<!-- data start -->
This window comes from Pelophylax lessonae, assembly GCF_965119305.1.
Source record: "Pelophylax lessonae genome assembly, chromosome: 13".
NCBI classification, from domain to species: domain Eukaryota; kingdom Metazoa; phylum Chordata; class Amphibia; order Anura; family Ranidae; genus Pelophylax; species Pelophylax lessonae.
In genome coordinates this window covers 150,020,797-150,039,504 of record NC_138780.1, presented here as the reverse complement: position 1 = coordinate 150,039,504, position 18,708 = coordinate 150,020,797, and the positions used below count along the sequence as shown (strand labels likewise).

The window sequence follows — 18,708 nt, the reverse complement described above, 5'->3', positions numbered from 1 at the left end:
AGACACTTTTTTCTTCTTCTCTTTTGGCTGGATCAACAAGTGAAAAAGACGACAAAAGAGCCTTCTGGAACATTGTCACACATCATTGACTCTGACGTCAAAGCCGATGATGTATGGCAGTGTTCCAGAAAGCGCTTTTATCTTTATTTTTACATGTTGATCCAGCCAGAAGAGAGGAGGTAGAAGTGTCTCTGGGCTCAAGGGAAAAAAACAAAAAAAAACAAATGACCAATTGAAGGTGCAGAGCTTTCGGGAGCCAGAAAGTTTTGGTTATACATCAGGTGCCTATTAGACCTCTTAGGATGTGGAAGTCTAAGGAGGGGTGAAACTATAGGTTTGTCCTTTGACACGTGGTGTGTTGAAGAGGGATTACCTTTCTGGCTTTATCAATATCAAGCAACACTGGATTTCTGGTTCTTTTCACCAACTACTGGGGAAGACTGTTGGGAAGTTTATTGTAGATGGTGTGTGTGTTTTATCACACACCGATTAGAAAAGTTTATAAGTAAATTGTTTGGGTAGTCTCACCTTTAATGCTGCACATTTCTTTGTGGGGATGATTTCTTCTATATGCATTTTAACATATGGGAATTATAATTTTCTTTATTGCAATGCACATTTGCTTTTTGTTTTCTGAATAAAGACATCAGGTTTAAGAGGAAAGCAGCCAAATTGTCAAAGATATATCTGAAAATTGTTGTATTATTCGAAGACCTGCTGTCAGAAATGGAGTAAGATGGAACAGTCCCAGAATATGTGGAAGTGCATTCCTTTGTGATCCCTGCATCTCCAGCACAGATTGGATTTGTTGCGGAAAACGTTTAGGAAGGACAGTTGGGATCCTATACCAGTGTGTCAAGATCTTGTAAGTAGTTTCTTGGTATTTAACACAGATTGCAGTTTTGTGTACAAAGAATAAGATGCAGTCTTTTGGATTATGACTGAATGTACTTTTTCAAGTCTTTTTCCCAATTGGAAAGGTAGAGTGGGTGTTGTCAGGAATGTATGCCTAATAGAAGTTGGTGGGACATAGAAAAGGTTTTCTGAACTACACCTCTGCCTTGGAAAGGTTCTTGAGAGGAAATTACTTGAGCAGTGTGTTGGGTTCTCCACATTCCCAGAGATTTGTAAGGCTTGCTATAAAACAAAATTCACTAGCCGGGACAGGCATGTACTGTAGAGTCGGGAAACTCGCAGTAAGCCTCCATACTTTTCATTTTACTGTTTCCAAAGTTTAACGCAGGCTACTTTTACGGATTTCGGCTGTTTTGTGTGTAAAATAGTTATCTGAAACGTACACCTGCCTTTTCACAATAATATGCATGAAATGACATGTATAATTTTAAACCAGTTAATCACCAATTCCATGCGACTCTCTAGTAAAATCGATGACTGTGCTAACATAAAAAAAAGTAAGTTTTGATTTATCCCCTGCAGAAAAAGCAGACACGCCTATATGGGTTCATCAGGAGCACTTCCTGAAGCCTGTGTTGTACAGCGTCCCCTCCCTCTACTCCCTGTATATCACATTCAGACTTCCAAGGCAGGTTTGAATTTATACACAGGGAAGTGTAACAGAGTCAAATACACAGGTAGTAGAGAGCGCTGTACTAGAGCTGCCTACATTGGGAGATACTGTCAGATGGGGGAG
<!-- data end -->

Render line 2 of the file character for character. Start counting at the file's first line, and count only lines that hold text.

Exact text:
Source record: "Pelophylax lessonae genome assembly, chromosome: 13".